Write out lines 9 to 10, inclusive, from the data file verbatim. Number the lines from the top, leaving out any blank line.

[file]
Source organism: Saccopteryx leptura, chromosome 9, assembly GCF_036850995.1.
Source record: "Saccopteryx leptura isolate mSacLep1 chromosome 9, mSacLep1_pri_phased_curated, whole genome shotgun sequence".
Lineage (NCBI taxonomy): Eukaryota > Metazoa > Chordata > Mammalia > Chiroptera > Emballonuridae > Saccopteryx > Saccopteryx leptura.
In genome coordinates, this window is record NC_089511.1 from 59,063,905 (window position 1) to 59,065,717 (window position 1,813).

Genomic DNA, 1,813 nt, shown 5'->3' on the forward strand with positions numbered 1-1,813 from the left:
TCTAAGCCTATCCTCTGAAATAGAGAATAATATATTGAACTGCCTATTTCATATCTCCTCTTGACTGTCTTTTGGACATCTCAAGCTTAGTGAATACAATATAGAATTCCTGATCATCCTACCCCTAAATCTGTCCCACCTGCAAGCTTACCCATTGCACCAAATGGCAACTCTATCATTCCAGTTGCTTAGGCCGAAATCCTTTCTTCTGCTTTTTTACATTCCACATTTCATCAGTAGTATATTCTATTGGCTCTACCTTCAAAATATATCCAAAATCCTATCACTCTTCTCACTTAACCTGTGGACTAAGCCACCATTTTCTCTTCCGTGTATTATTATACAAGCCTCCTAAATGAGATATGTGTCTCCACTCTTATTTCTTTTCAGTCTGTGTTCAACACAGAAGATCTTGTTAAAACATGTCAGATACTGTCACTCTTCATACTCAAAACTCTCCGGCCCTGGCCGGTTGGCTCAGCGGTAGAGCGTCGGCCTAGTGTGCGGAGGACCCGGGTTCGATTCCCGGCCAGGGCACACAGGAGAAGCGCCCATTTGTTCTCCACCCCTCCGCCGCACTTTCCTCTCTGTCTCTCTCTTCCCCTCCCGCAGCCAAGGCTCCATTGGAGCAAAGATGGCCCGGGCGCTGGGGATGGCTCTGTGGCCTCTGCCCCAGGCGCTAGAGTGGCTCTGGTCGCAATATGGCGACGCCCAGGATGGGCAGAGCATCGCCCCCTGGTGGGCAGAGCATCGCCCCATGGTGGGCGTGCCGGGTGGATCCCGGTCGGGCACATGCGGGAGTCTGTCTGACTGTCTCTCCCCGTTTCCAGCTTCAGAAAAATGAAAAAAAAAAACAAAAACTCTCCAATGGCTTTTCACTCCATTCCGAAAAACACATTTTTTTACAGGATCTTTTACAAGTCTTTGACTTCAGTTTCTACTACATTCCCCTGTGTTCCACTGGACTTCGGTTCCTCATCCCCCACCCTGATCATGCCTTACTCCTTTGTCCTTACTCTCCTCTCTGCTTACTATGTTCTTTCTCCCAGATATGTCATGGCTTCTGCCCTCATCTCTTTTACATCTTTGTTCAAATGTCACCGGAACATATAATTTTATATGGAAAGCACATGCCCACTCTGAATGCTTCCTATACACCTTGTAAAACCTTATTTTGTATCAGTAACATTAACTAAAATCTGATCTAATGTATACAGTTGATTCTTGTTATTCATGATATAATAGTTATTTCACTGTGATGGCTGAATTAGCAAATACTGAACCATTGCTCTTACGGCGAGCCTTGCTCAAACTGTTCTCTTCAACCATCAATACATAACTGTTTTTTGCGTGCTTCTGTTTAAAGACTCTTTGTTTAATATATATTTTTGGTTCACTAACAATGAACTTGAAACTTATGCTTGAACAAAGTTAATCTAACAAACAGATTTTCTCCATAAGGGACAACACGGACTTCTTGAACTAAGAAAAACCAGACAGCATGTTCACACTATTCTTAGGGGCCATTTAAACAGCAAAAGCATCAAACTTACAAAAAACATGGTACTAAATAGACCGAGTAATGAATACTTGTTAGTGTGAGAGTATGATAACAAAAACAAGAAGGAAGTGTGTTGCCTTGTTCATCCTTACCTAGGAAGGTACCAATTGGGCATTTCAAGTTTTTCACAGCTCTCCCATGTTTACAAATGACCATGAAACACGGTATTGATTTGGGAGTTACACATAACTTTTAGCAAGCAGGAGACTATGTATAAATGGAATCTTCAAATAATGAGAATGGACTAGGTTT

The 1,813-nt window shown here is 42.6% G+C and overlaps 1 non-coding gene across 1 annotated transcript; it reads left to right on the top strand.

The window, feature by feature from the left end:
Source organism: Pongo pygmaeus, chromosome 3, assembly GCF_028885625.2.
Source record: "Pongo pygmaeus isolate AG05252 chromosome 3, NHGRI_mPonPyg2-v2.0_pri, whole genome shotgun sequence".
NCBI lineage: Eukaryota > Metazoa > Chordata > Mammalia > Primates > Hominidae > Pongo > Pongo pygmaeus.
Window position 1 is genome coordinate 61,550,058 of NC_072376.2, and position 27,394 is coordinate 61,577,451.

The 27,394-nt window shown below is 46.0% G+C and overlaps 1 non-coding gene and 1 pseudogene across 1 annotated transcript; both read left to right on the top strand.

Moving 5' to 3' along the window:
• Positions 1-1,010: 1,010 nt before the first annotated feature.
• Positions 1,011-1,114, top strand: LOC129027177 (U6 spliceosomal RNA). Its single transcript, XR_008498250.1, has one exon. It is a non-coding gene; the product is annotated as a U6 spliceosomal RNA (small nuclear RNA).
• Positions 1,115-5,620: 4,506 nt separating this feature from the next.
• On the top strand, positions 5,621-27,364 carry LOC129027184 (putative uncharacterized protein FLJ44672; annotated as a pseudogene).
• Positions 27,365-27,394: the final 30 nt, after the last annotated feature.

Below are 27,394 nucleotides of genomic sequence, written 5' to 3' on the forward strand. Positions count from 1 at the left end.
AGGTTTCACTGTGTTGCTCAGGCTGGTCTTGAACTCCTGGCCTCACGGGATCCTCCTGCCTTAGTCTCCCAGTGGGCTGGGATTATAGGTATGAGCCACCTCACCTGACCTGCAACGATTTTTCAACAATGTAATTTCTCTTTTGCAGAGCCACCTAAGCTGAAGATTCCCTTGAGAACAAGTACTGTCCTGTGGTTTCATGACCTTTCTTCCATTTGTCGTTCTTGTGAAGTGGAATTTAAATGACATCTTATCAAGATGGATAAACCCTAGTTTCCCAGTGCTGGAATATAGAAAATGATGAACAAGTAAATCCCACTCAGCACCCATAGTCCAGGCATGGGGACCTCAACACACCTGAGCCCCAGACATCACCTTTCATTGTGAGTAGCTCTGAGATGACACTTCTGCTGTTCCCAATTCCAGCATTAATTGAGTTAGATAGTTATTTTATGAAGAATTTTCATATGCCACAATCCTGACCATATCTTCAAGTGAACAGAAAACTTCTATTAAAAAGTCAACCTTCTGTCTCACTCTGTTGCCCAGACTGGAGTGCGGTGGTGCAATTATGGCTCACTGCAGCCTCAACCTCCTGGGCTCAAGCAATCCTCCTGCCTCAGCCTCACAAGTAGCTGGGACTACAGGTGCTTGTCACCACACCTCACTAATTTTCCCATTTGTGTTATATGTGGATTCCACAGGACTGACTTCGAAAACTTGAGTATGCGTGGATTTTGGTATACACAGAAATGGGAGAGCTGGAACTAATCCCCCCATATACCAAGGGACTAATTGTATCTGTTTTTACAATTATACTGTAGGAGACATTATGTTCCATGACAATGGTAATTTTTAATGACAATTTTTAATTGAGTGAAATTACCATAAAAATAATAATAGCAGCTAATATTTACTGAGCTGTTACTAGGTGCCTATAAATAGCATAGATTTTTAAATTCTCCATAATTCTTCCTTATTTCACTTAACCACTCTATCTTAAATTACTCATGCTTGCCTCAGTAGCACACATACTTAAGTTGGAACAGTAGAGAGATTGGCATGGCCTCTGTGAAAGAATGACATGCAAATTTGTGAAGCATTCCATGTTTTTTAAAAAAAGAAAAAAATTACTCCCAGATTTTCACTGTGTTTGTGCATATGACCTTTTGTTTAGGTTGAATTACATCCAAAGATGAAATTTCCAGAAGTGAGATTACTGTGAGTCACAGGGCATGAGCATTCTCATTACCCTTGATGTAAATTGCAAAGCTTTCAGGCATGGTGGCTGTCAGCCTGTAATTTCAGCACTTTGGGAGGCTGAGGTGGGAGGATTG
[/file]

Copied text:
Source organism: Pongo pygmaeus, chromosome 3, assembly GCF_028885625.2.
Source record: "Pongo pygmaeus isolate AG05252 chromosome 3, NHGRI_mPonPyg2-v2.0_pri, whole genome shotgun sequence".